I'm working with a variety of Java EE websites which use internal libraries we've developed. For each website, we only upgrade to new versions of our internal libraries as needed, and before committing we make sure that the site compiles fine.

What this means is that when TeamCity does a build of one of our sites, the site compiles fine, but later when the site is updated to the latest version of internal libraries, there might be a compile error.

Is there a good way to handle this?

We're not using Maven yet; would using Maven mean that our websites could automatically use the latest version of internal libraries?



What we sometimes run into is this:

  1. Project A depends on a library, and is currently using library version 1.0
  2. Project B also depends on that library. I make changes to the library so that it is now version 1.5. Project B now uses 1.5.
  3. Project A and project B have both been built just fine by the CI server (TeamCity)
  4. Working on project A again, I update to 1.5 and discover that 1.5 has breaking changes in it.

Is there a way for the CI server to discover these kinds of breaking changes?

  • """What this means is that when TeamCity does a build of one of our sites, the site compiles fine, but later when the site is updated to the latest version of internal libraries, there might be a compile error.""" - What ??? anyhow, in order to have successful testing, you need to replicate the same steps as a fully staged website would go through. If a continuous integration tool does not help you with it, then write your own Perl/Python/etc. scripts to do exactly what needs to be done, and report ANY errors along the way.
    – Job
    Commented Feb 11, 2011 at 22:56
  • 2
    If you update the library that both projects depend on then doesn't that trigger a build?
    – ChrisF
    Commented Feb 11, 2011 at 23:10
  • Also, this sounds like a once-in-a-year problem. We experience this every 2 years, when upgrading to a newer version of Visual Studio. So, what we do is we upgrade when we are months away from releasing, and we do expect to go through major pain for a day or two. Just how often are these libraries updated? If rarely, then blow away some files/directories manually, and that should trigger another build (hopefully).
    – Job
    Commented Feb 11, 2011 at 23:22
  • 1
    @ChrisF - to include libraries in the projects that use them, we copy over the JAR files by hand... so they aren't automatically brought in. Is there a better way for us to do this? Commented Feb 11, 2011 at 23:29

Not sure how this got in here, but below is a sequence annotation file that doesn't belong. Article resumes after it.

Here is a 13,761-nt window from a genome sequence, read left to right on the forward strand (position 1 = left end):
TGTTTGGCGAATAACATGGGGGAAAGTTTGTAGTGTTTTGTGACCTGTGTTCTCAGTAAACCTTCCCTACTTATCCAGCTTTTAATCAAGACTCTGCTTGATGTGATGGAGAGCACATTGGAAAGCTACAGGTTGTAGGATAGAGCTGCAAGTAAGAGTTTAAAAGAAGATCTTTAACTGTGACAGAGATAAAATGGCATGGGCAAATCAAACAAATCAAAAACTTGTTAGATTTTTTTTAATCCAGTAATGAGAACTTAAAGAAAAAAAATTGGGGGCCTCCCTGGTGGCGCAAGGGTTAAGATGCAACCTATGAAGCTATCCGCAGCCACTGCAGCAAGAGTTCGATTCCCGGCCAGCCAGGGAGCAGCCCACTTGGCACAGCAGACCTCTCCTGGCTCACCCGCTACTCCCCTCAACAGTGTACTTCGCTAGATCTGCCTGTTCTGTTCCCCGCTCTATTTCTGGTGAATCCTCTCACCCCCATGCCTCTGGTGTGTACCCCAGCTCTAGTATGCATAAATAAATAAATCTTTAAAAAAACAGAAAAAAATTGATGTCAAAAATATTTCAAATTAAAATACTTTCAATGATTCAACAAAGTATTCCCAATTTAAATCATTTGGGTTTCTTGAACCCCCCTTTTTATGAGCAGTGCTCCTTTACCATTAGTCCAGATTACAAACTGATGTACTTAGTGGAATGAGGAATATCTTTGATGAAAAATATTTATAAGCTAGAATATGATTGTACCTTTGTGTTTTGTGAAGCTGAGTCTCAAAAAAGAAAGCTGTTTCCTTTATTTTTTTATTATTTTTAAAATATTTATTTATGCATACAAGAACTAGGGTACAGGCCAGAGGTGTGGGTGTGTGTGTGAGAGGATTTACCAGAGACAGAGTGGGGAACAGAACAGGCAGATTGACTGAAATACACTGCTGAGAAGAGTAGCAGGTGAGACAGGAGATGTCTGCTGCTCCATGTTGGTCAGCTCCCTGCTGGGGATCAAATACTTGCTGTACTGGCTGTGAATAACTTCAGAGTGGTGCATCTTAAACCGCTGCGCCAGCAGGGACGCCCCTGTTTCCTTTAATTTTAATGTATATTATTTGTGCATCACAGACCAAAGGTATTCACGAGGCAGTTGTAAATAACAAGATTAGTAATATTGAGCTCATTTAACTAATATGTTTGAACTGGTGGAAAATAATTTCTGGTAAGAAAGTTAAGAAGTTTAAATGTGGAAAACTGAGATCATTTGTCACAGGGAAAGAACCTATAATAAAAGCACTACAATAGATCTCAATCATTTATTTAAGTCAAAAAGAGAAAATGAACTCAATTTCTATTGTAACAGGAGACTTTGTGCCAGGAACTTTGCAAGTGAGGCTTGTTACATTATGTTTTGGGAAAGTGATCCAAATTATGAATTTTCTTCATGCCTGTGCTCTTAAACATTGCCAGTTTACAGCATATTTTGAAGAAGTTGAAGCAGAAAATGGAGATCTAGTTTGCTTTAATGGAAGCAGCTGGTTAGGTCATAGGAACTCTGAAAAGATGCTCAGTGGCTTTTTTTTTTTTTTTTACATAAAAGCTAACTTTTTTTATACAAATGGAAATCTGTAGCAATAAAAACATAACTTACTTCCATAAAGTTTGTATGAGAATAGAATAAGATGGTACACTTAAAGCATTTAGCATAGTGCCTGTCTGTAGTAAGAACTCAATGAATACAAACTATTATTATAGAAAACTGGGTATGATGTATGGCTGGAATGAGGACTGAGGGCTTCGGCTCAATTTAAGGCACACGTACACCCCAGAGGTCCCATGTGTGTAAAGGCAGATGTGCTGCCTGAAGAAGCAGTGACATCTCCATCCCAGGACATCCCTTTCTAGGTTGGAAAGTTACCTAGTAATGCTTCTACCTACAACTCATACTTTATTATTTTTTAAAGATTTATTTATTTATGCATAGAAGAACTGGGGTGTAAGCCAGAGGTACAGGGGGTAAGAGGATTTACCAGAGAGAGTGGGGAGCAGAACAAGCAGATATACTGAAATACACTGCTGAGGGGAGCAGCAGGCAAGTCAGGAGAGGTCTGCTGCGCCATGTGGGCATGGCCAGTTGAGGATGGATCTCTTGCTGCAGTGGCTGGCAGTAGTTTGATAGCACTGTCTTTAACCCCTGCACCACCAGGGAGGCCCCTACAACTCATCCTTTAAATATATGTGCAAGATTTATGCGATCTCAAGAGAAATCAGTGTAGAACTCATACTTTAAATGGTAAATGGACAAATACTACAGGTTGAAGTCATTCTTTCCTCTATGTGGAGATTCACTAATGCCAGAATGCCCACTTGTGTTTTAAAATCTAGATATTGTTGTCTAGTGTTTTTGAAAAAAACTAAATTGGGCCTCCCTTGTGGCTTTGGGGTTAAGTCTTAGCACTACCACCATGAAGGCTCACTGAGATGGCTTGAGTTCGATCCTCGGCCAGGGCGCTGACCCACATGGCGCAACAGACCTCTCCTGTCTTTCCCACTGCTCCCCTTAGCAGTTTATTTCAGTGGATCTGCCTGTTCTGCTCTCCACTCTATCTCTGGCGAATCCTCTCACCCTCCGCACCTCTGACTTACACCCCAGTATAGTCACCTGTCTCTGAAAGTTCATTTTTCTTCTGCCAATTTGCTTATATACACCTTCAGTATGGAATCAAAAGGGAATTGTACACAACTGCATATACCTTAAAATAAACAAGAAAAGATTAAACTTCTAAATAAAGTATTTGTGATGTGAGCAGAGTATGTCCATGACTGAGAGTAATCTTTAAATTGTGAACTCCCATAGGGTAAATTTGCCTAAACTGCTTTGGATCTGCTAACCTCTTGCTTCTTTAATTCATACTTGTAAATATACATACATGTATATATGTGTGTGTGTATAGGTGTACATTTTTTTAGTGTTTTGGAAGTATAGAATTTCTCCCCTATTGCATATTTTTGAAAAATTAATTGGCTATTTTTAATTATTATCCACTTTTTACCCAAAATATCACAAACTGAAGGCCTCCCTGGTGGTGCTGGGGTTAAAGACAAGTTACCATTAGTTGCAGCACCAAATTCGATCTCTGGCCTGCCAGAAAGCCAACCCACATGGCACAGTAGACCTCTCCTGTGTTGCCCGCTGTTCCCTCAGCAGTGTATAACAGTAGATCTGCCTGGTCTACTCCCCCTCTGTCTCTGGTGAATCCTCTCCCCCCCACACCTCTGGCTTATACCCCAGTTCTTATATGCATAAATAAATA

• Unfortunately (or fortunately depending on how you look at it) I'm not a Java developer so I don't know how you'd set up dependencies so this would happen. However, I would have thought that if there was a newer version of the file it should trigger something.
    – ChrisF
    Commented Feb 11, 2011 at 23:32

4 Answers 4


Use Maven, it is worth the time to set your projects up to conform to its way of doing things. You also need a local internal repository to deploy artifacts to, I use Archiva. Then you can set your development version to something like version 1.1-SNAPSHOT and that will contain the latest version of that code in development automatically when deployed to Archiva.

You move to fixed Release versions, versions that don't have the -SNAPSHOT suffix for production. If you leave off the <version/> on a dependency it will default to the latest Released / non-snapshot version.

This is all designed very well and works perfectly with Hudson/Jenkins and any other tool that integrates with Maven.


We handle this as part of our build system (SCons in our case). That is, we specify the build dependency against a version of a library. A typical case we hit in our pipeline is that we need to update a plugin for an application, before the application can fully build and install, the correct version of the plugin needs to build and install, and optionally, pass all its unit tests. The advantage to making this a build requirement instead of CI requirement is that then both the developer and the CI system are set with the same constraints, which should make this sort of situation easier.


We used to have issues like that before we switched to maven. For us it solved those issues since you explicitly declare the versions you want to work with. It also gives a lot better visibility into transitive dependencies, which is the issue you are fighting.


Disclaimer: I'm not a Java developer and have never used Maven, so it's entirely possible that it'll invalidate everything I'm going to say below. But it may be useful for non-Java people later on.

If you use TeamCity 6, you could use a command-line runner step in your build that would xcopy the dependent jars over for you.

If you have TeamCity builds configured that produce those internal libraries, you can set up dependencies between your site builds and your library builds such that a successful library build would trigger a site build. If the library build produces jars as artifacts, TeamCity could then pull those jars into the site's build as well.

Another (perhaps worst) option is to check the jars into source control and set up TeamCity to check them out from there for site builds and to trigger site builds when new libraries are checked in.

  • @downvoter How could I improve my answer?
    – Adam Lear
    Commented Feb 21, 2011 at 15:56

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